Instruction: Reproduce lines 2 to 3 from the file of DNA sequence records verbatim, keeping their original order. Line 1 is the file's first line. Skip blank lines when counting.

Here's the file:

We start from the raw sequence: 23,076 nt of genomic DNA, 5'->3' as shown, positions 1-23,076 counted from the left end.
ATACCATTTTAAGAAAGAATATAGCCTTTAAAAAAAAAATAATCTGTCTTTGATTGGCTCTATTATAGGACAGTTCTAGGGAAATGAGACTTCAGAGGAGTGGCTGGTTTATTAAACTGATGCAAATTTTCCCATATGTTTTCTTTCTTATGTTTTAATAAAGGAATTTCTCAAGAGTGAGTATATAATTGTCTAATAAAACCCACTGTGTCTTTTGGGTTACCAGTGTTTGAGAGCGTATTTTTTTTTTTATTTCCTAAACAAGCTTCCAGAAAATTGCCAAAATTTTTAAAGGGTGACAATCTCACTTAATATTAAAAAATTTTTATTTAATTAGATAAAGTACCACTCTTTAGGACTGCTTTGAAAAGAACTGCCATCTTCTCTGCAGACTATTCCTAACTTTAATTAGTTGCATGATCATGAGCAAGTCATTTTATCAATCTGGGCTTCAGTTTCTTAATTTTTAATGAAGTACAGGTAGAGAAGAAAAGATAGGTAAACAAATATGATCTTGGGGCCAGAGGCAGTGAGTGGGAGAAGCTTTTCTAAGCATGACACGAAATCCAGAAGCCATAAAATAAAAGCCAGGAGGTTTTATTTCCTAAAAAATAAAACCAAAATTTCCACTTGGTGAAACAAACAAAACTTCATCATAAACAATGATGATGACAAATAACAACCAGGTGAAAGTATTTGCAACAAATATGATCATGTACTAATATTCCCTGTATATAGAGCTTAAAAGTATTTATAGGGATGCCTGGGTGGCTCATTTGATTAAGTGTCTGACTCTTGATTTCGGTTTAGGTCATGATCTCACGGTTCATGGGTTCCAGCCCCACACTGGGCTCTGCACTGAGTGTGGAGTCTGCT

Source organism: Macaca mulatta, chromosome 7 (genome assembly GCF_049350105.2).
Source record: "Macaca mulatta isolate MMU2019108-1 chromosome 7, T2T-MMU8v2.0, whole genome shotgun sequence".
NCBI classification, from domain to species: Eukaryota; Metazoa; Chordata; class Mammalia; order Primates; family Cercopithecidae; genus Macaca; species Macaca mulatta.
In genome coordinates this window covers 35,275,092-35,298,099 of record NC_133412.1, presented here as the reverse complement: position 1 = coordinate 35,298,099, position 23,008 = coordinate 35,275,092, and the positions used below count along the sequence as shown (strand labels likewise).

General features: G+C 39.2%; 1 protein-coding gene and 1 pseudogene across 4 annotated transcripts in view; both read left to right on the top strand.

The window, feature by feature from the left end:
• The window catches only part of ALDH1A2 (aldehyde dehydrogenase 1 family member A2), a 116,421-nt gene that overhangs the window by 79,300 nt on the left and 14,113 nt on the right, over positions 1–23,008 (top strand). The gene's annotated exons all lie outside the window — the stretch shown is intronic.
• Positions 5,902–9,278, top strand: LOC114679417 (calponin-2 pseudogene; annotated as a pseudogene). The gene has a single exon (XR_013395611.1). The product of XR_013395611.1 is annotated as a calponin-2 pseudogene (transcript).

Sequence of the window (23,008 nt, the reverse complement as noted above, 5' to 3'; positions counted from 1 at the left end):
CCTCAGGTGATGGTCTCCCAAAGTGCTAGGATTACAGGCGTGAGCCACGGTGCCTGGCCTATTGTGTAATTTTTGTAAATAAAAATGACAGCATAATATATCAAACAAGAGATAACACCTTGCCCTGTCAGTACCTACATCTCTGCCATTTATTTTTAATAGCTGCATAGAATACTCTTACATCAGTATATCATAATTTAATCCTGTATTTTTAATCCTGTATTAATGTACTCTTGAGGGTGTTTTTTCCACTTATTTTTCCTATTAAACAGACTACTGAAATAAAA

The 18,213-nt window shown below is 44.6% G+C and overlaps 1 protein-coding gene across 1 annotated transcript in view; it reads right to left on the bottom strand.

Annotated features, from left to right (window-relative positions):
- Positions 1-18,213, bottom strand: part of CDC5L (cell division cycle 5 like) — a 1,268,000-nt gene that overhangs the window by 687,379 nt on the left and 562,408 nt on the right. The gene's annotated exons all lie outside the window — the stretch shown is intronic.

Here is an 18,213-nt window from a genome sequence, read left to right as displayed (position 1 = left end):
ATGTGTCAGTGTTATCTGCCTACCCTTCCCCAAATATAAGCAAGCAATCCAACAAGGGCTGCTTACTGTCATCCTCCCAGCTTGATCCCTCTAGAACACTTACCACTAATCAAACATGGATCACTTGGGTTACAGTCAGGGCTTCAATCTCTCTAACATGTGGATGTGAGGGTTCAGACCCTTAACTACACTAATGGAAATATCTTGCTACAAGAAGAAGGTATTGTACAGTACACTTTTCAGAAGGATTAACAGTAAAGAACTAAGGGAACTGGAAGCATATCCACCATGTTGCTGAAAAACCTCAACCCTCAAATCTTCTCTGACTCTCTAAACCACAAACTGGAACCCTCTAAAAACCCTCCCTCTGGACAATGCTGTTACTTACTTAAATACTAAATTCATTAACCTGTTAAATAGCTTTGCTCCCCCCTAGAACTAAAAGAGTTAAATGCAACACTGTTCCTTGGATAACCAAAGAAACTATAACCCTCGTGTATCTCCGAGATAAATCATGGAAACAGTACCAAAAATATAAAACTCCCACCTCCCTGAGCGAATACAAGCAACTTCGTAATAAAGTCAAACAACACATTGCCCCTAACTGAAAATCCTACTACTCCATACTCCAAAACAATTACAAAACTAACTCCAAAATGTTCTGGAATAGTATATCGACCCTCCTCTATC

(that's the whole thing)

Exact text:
ATACCATTTTAAGAAAGAATATAGCCTTTAAAAAAAAAATAATCTGTCTTTGATTGGCTCTATTATAGGACAGTTCTAGGGAAATGAGACTTCAGAGGAGTGGCTGGTTTATTAAACTGATGCAAATTTTCCCATATGTTTTCTTTCTTATGTTTTAATAAAGGAATTTCTCAAGAGTGAGTATATAATTGTCTAATAAAACCCACTGTGTCTTTTGGGTTACCAGTGTTTGAGAGCGTATTTTTTTTTTTATTTCCTAAACAAGCTTCCAGAAAATTGCCAAAATTTTTAAAGGGTGACAATCTCACTTAATATTAAAAAATTTTTATTTAATTAGATAAAGTACCACTCTTTAGGACTGCTTTGAAAAGAACTGCCATCTTCTCTGCAGACTATTCCTAACTTTAATTAGTTGCATGATCATGAGCAAGTCATTTTATCAATCTGGGCTTCAGTTTCTTAATTTTTAATGAAGTACAGGTAGAGAAGAAAAGATAGGTAAACAAATATGATCTTGGGGCCAGAGGCAGTGAGTGGGAGAAGCTTTTCTAAGCATGACACGAAATCCAGAAGCCATAAAATAAAAGCCAGGAGGTTTTATTTCCTAAAAAATAAAACCAAAATTTCCACTTGGTGAAACAAACAAAACTTCATCATAAACAATGATGATGACAAATAACAACCAGGTGAAAGTATTTGCAACAAATATGATCATGTACTAATATTCCCTGTATATAGAGCTTAAAAGTATTTATAGGGATGCCTGGGTGGCTCATTTGATTAAGTGTCTGACTCTTGATTTCGGTTTAGGTCATGATCTCACGGTTCATGGGTTCCAGCCCCACACTGGGCTCTGCACTGAGTGTGGAGTCTGCT

Source organism: Macaca mulatta, chromosome 7 (genome assembly GCF_049350105.2).